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What's the Matter with America?: The Resistable Rise of the American Right Paperback – 2 Sep 2004


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Product details

  • Paperback: 320 pages
  • Publisher: Martin Secker & Warburg Ltd (2 Sep 2004)
  • Language: English
  • ISBN-10: 0436205394
  • ISBN-13: 978-0436205392
  • Product Dimensions: 15.2 x 2.4 x 21.4 cm
  • Average Customer Review: 4.2 out of 5 stars  See all reviews (8 customer reviews)
  • Amazon Bestsellers Rank: 858,208 in Books (See Top 100 in Books)

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Review

'THOMAS FRANK, NOT MICHAEL MOORE, IS THE MOST INCISIVE WRITER ON CONTEMPORARY AMERICA His writing is so dazzling and witty and scornful it can stand comparison with the works of Twain or Mencken... Frank is in a different league from Michael Moore. He is a smarter and better writer. - Observer. 'Eloquent and often funny' - The Times. 'Important and fascinating...Frank [writes] vividly and with great insight' - London Review of Books. 'Brilliant' - Guardian --This text refers to an out of print or unavailable edition of this title.

Book Description

One of America's most insightful social observers cracks the great political mystery of our time: how conservatism, once a marker of class privilege, became the creed of millions of ordinary Americans (2004-03-15) --This text refers to an out of print or unavailable edition of this title.

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4.2 out of 5 stars
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Most Helpful Customer Reviews

18 of 18 people found the following review helpful By Julian Hickling on 2 Oct 2004
Format: Paperback
To a British observer, the pyschology of American voters can seem at times, baffling. In the impoverished areas of the UK the dominant parties have always been, and continue to be with a few minor exceptions the parties of the left, with the Labour Party by far the most dominant of these. However, the situation accross the Atlantic could not be further removed from this British scenario, with Thomas Frank explaining how in poor rural areas accross the heartland millions of Americans are rejecting the ideas of the left, and siding with that bastion of right wing power, the Republican party.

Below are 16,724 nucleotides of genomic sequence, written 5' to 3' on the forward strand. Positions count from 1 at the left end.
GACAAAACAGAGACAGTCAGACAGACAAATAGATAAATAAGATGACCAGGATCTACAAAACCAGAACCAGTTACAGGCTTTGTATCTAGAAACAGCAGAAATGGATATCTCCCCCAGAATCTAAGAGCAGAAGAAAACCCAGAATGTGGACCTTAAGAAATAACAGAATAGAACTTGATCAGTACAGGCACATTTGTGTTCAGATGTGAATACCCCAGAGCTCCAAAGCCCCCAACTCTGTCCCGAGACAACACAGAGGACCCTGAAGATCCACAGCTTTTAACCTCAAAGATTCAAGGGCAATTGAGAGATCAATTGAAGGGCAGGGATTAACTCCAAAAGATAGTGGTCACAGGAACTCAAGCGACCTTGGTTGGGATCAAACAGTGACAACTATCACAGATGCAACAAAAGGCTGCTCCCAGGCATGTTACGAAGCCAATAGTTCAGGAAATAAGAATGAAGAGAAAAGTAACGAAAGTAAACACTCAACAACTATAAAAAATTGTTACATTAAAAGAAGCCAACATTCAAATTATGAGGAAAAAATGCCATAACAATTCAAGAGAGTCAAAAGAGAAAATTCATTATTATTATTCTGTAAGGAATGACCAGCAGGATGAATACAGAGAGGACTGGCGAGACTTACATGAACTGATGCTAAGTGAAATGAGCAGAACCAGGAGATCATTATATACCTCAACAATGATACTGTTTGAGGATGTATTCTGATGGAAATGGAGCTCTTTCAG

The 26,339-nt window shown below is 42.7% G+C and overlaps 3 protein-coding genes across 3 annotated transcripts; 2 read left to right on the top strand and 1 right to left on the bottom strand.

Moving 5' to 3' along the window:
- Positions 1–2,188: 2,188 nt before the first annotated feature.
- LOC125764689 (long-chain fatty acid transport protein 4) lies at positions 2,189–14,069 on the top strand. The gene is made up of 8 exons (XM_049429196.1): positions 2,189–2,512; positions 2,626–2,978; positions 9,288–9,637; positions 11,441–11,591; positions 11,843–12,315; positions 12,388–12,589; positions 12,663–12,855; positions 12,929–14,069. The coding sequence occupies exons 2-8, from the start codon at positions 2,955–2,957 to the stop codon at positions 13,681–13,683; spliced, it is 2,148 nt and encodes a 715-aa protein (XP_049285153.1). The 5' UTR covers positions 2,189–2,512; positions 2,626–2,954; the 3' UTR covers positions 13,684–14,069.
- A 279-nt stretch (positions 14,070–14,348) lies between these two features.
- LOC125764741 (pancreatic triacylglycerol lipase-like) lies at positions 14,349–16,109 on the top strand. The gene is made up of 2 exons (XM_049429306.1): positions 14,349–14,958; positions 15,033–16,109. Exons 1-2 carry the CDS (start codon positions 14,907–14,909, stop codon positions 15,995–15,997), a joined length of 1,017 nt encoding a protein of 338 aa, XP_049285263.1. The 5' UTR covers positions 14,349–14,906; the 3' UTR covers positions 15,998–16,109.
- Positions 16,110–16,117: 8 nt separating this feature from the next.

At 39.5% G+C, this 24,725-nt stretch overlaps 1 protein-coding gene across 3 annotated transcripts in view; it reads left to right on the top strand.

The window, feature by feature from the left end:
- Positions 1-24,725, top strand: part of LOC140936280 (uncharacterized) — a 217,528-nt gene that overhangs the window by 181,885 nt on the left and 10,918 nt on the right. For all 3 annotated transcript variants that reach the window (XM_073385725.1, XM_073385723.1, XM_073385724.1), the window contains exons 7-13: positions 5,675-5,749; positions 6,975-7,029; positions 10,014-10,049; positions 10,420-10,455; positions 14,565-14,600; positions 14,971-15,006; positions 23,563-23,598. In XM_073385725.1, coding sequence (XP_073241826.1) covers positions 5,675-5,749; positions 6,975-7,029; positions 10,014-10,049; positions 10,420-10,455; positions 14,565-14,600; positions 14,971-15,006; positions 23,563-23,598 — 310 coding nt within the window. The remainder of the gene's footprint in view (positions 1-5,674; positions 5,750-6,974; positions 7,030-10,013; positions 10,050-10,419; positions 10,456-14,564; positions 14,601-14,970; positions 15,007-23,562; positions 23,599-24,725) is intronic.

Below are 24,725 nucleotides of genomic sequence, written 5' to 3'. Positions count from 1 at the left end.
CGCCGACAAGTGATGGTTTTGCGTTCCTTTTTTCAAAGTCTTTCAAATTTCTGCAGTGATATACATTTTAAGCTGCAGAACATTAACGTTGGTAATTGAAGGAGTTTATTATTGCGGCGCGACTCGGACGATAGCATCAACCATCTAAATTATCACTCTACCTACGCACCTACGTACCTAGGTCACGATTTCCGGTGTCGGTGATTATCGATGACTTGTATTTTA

Frank explains how, in affect the Democrats rejection of the language of class and equality during the 90's post Reaganomics period allowed the GOP a niche in which to exploit all kinds of cultural wedge issues, from guns to aborton, the natural instincts of the Kansas poplace Frank uses as an example throughout the book ran counter to that of the coastal/liberal Democratic establishment.
Frank gives a variety of examples of real Kansas 'blue collar Republicans' at the sharp end of the pay scale, who talk not about the harsh brand of conservative economics that have, ironically, undercut the traditional business of old, but instead rail against the 'liberal media', and other such leftist bogeymen. Unlike many authors such as Molly Ivins, Thomas Frank resists the urge to fill his book with too many real-life examples, which aides the flow of the book and allows him, a native Kansan, proper room to analyise the sizemic shifts have occured in his home state that so favour the GOP.
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14 of 14 people found the following review helpful By P. F. Gartside on 15 Oct 2004
Format: Paperback